While running for the presidency in 1988, Democrat Michael Dukakis and his team wanted to beef up his image — so his staff decided to have him ride in an army tank on film. Since Dukakis was seen as being weak on national defense compared to opponent George H. Bush, the tank ride was supposed to be a show of authority and strength. Instead turned out to be a hilarious — and almost iconic — campaign disaster.  

As soon as Dukakis put on the required uniform and hat, people at the event were already amused. "Some of them were laughing so hard, they were kind of like, doubled over," a former staff member told Politico. The footage showed Dukakis, who at 5'8" looked completely dwarfed by the massive tank he was in. 

And then, there was the hat. "I remember seeing it and thought how foolish he looked, and what a great TV commercial that would be," the former director of Bush's advertising campaign told Politico. "Here was a guy who was wearing what looked like a Snoopy dog hat, and he wanted to be commander-in-chief of our country." 

The Bush campaign soon turned the footage into a scathing ad that made Dukakis look ridiculous. However, Dukakis denies that the ad was responsible for his losing the election, saying in an ESPN documentary, "It was much more the mistakes that I made early, and the big ones, that I think affected the result (via Boston Globe)."

Marion Barry smokes crack in front of America

When it comes to embarrassing videos, who can forget the mayor of none other than the capital of the United States? In case you missed it (or weren't alive), former D.C. Mayor Marion Barry, a known cocaine addict, was once famously caught in a sting operation in 1990, while he was still in office. The tape was pretty damaging, to say the least. 

Footage of the sting was captured when his girlfriend and an undercover FBI agent lured him to a hotel room for a "drug deal." On the video, the mayor could be seen smoking crack. Then at one point, the police busted in the room and Barry exclaimed, "the b***h set me up!" 

After the video was released, Barry was charged with cocaine possession, fined $5,000, and sentenced to six months in prison (via The Washington Post). Despite it all, he was reelected as mayor in 1995, and then later died in 2014 at age 78, after being dubbed Washington's "mayor for life" (via Reuters).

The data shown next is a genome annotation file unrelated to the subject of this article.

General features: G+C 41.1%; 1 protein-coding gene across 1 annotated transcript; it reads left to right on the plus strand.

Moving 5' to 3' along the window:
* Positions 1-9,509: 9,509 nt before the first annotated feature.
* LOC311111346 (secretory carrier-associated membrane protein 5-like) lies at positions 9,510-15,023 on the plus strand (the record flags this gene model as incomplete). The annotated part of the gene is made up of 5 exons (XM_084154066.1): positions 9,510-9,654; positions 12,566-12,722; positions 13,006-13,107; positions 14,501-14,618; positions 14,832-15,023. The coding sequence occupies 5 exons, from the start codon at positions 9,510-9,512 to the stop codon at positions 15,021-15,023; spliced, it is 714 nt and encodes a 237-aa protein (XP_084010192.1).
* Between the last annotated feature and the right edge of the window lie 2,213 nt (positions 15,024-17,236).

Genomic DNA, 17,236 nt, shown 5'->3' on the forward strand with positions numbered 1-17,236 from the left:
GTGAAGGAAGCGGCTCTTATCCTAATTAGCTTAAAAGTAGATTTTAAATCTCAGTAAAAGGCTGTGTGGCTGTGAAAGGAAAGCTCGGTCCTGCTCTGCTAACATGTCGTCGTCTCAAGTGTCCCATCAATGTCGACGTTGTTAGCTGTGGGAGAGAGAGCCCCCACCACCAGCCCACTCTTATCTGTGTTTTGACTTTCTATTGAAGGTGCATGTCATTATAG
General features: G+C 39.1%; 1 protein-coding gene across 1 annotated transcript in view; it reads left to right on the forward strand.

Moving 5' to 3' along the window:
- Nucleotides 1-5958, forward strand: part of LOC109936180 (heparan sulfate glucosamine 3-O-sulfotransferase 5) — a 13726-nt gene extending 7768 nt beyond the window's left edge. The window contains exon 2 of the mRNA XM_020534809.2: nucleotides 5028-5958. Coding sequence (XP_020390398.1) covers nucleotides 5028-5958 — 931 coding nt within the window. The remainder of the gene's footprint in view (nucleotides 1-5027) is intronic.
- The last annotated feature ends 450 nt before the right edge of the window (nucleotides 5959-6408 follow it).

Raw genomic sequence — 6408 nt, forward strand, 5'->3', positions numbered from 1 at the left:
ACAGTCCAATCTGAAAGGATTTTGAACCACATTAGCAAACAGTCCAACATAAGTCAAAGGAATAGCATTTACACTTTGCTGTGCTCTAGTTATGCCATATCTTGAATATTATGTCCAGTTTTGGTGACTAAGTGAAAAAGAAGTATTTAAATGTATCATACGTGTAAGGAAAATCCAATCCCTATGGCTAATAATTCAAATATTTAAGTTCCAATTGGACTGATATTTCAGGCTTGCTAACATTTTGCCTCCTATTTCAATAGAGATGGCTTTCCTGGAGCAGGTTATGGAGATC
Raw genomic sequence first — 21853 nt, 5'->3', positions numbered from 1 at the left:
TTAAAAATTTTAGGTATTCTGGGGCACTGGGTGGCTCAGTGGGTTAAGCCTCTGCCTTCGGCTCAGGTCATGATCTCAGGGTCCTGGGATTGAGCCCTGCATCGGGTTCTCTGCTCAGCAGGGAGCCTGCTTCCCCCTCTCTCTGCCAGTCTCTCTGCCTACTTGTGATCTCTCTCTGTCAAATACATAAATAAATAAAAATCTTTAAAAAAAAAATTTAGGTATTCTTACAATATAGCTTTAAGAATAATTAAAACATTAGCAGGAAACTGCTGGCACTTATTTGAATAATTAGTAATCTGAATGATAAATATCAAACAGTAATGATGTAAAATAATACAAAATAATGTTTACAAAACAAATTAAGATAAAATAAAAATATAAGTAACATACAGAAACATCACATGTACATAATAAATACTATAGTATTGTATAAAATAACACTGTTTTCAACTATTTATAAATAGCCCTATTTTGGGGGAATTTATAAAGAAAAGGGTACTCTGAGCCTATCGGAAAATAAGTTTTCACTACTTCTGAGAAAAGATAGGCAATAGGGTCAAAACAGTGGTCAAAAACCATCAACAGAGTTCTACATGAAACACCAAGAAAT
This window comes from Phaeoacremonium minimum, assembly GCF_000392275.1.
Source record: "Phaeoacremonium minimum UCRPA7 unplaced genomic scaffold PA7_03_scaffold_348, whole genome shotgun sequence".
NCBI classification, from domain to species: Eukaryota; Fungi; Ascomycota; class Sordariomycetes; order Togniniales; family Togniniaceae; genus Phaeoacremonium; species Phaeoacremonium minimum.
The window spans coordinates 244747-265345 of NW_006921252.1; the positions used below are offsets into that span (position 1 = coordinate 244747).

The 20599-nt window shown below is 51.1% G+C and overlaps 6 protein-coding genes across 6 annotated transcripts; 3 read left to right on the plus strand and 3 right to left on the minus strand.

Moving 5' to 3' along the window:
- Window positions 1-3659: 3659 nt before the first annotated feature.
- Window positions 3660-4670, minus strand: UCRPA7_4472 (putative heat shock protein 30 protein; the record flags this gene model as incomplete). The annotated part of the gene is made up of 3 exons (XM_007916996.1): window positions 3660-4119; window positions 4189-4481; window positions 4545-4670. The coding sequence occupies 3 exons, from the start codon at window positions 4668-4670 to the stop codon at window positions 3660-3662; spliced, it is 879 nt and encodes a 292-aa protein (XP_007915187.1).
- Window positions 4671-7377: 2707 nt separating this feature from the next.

Senator George Allen calls campaign volunteer "Macaca"

You can't get much more embarrassing than former Senator George Allen's 2006 campaign speech in Virginia, when he made a super offensive comment in front of a Southern crowd. Calling out one of his opponent's volunteers in the audience, Allen said from the stage: "This fellow here, over here with the yellow shirt, Macaca, or whatever his name is. He's with my opponent ... Let's give a welcome to Macaca, here. Welcome to America and the real world of Virginia." 

The man he was referring to was S.R. Sidarth, who was born and raised in Fairfax County, Virginia and is of Indian ancestry. He was also holding a camera, so the whole thing was captured on video. Said Sidarth: "I was both surprised and offended. I just thought it was sort of despicable to use race in this context in this day and age." It was unclear why Allen called him "macaca," but the word has been known as an old racial slur meaning "monkey" (via The Chicago Tribune).

Allen denied any racial insult and later apologized by saying, "I'm sorry if he was offended. I certainly in no way meant to demean him. I look forward to seeing Sidarth on the trail ahead (via The Chicago Tribune)."

Needless to say, Allen not only lost the Senate seat, but his presidential aspirations for 2008 were said to be destroyed. He then ran for the same Senate seat in 2012, and lost yet again.